A basic understanding of SQL Server licensing is essential, especially when changes are afoot, as they are with the upcoming release of SQL Server 2012. The big news for SQL Server 2012 licensing is the change from per-socket to per-core licenses for the Enterprise edition. The easiest way to explain the difference is with an example.
Let's look at three systems: Server1 with two dual-core processors, Server2 with four quad-core processors, and Server3 with four eight-core processors. As Table 1 shows, if all three systems are running SQL Server 2008 R2 Enterprise, you'd have two, four, and four licenses, respectively. In SQL Server 2012 Enterprise, you have to license per core, with a minimum of four cores per processor socket. So, if you want to run the Enterprise edition on all three systems, you have to buy 8 core licenses for Server1 (because you have to buy the minimum number of cores), 16 core licenses for Server2, and 32 core licenses for Server3. The current published list price for a core license for SQL Server 2012 Enterprise is $6,874 per core. In comparison, the current per-socket license for SQL Server 2008 R2 Enterprise is $27,495. As you can see in Table 1, there's little change in the licensing costs for Server1 and Server2, but the cost for Server3 doubles with the new licensing structure.
Note that there's a "core factor" for AMD processors of .75, so AMD cores will require fewer core licenses than Intel processors. In other words, for Server2, you'd take the number of cores (16), multiply by the core factor (.75), and thus be required to buy 16 * .75 = 12 core licenses if Server2 were running AMD processors.
Licensing for the Other Editions
Core licensing is available for SQL Server 2012 Standard, but you can still use the Server + CAL license model for this edition. (You can't use the Server + CAL license model for the Enterprise edition.) Standard edition core licenses are $1,793 per core or $898 per server in the Server + CAL model. Whether it's better to use the per-core licensing or the Server + CAL model for your Standard edition system depends completely on the implementation. You'll likely need to work with a Microsoft or Microsoft partner licensing specialist to figure out how to get the lowest price.
There's a new SKU for the new Business Intelligence edition of SQL Server 2012. This SKU will only be available with the Server + CAL model. The SKU is $8,592 per server, plus CALs.
If you're using CAL licensing, the CAL must be at the highest version of SQL Server that you're using from the device. In other words, you need a SQL Server 2012 CAL to talk to a SQL Server 2012 Standard or Business Intelligence system. You can't use a SQL Server 2008 CAL, for example.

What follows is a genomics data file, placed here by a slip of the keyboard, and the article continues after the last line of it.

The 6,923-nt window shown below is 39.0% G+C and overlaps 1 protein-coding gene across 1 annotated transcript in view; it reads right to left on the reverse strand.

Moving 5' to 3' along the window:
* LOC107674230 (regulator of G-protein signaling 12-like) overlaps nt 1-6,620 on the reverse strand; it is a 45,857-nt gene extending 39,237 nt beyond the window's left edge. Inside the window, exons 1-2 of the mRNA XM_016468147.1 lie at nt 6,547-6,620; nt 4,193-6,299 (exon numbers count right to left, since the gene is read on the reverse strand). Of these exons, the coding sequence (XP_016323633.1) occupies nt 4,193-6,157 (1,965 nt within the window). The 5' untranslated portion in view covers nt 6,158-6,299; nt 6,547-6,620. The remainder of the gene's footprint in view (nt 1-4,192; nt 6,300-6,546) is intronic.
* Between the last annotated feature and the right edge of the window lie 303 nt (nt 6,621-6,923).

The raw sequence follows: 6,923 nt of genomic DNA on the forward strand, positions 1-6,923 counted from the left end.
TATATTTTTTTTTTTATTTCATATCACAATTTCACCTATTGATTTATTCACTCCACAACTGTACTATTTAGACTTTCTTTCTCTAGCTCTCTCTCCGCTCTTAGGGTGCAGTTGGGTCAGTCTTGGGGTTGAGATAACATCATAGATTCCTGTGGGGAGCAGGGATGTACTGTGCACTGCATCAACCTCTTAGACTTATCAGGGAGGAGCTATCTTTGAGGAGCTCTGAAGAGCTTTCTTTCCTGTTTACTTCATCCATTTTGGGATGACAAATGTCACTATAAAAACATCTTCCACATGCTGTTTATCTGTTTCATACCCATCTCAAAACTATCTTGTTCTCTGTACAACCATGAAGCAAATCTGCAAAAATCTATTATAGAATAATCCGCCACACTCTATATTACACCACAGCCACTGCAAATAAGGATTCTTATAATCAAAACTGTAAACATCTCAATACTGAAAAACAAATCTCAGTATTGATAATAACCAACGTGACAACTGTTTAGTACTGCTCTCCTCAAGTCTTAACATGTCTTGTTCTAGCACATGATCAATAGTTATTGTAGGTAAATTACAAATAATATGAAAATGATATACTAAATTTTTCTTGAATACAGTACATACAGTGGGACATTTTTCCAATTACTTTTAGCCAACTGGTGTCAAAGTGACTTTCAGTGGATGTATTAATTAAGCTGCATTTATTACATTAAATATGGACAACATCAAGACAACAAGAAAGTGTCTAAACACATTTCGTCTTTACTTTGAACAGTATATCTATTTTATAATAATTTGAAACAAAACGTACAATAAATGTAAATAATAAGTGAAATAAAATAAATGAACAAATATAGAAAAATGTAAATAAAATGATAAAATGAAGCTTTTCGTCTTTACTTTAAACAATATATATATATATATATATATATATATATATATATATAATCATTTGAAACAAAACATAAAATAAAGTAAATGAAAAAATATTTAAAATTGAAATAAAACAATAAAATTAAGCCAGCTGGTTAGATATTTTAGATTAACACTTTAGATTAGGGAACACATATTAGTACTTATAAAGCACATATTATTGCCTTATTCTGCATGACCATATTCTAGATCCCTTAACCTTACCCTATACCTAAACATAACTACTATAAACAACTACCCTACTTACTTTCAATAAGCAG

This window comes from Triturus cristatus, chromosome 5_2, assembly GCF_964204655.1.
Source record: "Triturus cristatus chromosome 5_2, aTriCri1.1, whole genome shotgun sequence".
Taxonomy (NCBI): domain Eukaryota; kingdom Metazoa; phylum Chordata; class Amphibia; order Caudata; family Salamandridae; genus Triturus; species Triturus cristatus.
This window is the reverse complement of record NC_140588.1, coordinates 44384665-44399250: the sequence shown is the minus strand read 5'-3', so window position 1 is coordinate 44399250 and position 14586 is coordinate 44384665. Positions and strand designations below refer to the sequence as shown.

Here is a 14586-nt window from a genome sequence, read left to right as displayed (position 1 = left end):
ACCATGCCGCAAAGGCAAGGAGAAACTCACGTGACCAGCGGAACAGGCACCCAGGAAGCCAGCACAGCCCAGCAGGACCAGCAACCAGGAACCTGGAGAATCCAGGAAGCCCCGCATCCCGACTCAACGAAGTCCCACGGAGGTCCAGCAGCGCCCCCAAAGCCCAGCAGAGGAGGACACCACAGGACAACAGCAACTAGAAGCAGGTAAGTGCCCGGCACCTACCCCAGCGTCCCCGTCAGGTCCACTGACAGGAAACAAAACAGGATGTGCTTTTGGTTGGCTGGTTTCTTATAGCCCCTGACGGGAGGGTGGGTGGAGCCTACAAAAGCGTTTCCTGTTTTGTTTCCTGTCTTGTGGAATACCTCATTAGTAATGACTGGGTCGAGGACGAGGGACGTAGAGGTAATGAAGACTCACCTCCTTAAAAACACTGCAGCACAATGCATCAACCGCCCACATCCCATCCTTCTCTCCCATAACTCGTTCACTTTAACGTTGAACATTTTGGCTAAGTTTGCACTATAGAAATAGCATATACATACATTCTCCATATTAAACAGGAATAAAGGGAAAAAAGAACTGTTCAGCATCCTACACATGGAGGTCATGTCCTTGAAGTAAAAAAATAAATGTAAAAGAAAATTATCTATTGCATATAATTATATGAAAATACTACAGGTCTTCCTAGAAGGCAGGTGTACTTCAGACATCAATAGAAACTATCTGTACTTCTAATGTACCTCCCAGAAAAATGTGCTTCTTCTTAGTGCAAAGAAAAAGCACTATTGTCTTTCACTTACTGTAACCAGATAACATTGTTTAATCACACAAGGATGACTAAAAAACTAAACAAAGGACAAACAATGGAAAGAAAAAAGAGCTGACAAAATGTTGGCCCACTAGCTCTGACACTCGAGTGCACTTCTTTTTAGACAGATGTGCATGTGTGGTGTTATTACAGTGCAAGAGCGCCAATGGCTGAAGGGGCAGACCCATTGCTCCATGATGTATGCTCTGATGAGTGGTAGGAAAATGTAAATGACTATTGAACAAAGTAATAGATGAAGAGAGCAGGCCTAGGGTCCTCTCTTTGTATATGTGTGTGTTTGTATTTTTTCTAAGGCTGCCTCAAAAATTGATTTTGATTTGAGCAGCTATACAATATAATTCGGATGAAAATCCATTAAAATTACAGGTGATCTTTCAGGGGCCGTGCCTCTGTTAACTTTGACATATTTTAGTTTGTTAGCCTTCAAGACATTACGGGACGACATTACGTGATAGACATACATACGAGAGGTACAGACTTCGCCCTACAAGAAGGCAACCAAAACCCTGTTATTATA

The list price for a CAL is $209. A CAL is required for each user that connects to a SQL Server system. However, one CAL is good for any number of SQL Server systems, as long as you're connecting to an equivalent or lower SKU. For example, if you buy a Business Intelligence edition CAL, you can connect to Business Intelligence edition systems, Standard edition systems, or systems running an earlier version of SQL Server (e.g., SQL Server 2008 R2, SQL Server 2008, SQL Server 2005).
Note that there is no longer a Datacenter edition SKU because the Datacenter edition has been rolled into the Enterprise edition. Also note that the Small Business edition (available only to OEMs) and Workgroup edition are being retired. There is no change in the licensing for the Developer edition of SQL Server 2012
Licensing SQL Server 2012 VMs
Virtualization is explicitly addressed in the licensing structure for SQL Server 2012. You can either license individual SQL Server virtual machines (VMs), or you can license the Enterprise edition on the host for all cores and run as many VMs as you would like. If you choose to license individual VMs, you must purchase either a minimum of four core licenses per VM or purchase a server license plus CALs if you're using the Standard or Business Intelligence edition.
Upgrading Existing Licenses
In terms of upgrading existing licenses, there are a number of provisions and caveats. You'll probably want to consult a Microsoft or Microsoft partner licensing specialist to fully understand the considerations for moving your existing licenses to SQL Server 2012. Having a Software Assurance (SA) agreement or an Enterprise Agreement will affect your options.
See also, "Microsoft SQL Server 2012's Editions and Licensing."